Exaggerated Animal Study Results

Dr. Jarrod Bailey, Director of Science and Technology at the Center for Contemporary Sciences discusses a new peer-reviewed report in “BMJ – Open Science” that illustrates the exaggerated results of biomedical studies using animals.The report looked at 27 examples of animal research that were highly publicized in the UK national media in 1995, and which were claimed to provide a “breakthrough” for human health. Each study was followed up more than 20 years later to determine if any actual human benefit had transpired. Only 1 out of the 27 animal studies reviewed for the report resulted in actual benefit to humans.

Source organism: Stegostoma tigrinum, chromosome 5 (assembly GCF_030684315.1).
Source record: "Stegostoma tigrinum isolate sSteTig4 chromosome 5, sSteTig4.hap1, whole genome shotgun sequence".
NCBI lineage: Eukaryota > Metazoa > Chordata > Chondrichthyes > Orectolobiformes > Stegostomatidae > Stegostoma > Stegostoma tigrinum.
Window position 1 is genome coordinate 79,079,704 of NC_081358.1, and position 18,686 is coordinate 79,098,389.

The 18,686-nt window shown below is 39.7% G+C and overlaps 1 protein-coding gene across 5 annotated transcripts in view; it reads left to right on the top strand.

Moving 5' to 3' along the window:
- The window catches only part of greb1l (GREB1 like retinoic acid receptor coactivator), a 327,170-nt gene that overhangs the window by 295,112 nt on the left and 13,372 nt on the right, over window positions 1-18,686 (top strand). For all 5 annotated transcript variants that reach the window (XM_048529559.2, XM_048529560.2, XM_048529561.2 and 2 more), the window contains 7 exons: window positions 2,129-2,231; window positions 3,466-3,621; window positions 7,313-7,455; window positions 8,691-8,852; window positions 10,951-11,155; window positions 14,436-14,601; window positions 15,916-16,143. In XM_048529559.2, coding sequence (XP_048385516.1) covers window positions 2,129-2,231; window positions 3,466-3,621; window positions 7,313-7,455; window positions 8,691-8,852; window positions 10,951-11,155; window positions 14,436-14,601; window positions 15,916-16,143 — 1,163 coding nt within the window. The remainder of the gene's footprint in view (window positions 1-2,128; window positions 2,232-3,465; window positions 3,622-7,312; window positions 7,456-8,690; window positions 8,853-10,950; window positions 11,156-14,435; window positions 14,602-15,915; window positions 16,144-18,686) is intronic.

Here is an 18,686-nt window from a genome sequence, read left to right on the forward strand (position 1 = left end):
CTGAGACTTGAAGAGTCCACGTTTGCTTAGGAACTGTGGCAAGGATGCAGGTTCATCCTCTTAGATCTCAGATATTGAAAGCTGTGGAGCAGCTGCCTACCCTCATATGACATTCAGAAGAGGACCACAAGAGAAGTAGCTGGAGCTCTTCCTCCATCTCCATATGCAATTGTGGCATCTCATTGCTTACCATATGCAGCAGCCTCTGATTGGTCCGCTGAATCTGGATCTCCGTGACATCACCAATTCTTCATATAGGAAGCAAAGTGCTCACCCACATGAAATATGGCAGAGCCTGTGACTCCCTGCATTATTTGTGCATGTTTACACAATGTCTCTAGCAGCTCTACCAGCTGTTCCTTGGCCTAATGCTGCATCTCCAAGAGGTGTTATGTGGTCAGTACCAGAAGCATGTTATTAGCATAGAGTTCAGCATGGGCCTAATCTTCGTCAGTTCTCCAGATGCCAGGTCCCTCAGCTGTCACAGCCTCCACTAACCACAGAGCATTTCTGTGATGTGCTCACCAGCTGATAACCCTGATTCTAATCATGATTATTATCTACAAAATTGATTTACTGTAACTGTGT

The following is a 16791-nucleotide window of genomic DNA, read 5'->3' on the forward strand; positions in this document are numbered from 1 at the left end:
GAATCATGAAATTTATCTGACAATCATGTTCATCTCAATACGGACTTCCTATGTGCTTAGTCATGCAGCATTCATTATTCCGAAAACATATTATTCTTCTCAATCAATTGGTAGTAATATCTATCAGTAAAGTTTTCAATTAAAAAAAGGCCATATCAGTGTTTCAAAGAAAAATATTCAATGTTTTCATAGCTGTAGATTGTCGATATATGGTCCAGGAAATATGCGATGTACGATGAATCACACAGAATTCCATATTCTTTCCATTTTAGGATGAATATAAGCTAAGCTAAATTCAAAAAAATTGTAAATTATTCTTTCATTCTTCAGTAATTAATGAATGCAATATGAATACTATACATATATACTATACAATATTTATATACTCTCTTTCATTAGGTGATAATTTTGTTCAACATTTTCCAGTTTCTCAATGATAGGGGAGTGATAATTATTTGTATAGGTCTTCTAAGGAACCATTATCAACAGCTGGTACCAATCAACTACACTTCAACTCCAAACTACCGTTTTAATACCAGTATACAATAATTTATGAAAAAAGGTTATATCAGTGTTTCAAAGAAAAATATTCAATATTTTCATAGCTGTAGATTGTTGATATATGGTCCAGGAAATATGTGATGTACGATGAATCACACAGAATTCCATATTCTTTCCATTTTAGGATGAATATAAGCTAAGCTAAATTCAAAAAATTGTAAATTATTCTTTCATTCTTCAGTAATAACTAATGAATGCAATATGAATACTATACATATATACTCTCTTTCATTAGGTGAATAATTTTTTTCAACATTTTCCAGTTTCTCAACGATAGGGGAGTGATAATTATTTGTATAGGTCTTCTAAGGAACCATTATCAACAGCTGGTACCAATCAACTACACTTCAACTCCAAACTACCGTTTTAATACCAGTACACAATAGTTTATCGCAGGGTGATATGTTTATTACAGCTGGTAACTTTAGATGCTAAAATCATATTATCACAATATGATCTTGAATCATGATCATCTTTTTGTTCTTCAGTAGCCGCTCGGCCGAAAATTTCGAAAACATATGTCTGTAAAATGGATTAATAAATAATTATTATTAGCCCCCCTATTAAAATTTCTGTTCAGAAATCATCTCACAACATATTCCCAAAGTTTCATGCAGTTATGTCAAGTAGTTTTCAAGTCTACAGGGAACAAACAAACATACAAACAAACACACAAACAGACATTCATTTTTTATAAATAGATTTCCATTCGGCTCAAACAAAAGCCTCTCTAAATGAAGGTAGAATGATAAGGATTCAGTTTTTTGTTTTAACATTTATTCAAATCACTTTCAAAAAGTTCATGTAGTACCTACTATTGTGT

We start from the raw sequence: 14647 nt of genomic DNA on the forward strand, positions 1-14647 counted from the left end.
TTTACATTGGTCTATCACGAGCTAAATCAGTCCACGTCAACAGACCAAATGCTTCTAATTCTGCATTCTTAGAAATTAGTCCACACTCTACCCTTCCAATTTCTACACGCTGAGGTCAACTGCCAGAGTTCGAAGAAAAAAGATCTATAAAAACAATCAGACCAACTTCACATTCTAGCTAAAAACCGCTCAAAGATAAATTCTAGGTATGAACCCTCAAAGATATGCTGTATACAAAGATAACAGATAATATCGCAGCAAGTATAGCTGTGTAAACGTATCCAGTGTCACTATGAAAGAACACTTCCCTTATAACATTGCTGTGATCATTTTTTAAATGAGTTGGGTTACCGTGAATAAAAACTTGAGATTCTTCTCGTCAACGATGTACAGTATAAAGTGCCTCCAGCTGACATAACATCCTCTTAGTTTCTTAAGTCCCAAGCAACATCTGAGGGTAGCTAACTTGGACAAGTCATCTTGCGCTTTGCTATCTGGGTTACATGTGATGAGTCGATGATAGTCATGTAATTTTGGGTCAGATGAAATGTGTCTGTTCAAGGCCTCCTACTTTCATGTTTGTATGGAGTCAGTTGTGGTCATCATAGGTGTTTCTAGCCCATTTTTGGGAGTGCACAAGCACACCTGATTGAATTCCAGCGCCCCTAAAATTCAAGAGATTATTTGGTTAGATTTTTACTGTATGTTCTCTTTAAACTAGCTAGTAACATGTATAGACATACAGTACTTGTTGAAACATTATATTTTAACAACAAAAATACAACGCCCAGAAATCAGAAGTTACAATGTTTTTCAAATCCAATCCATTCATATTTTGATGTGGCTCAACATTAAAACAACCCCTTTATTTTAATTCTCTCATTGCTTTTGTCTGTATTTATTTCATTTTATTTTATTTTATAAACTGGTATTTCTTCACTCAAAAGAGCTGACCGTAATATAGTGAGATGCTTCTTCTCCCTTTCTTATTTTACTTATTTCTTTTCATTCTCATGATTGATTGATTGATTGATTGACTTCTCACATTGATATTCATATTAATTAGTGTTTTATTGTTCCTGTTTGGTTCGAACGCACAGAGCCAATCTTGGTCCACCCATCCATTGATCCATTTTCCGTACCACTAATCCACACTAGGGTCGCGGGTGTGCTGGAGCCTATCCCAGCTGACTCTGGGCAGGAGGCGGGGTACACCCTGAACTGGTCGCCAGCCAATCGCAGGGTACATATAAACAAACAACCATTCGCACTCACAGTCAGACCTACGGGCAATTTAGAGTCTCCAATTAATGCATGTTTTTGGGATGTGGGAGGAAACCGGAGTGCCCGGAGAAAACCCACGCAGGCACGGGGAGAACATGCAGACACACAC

Dr. Jarrod Bailey is currently the Director of Science and Technology at the Center for Contemporary Sciences. He has worked for a number of organizations in the U.S. and the U.K., evaluating the human relevance of animal experiments in many areas of biomedical research and drug/product testing, and promoting the use of human-specific research methods in their place. He published many peer-reviewed papers and book chapters, on topics as diverse as HIV/AIDS, neuroscience, drug testing, genetic modification of animals, and the use (and replacement) of dogs and nonhuman primates in science. Jarrod authored scientific petitions and submissions of evidence to many U.S. and European and presented to the Food and Drug Administration, U.S. Institute of Medicine, members of U.S. Congress, and to the UK, European, and Italian parliaments. Jarrod is a sought-after expert on the scientific case for shifting toward human-focused methods in biomedical research. He’s been interviewed on television and radio and has provided commentary for newspaper, magazine, and digital news articles.

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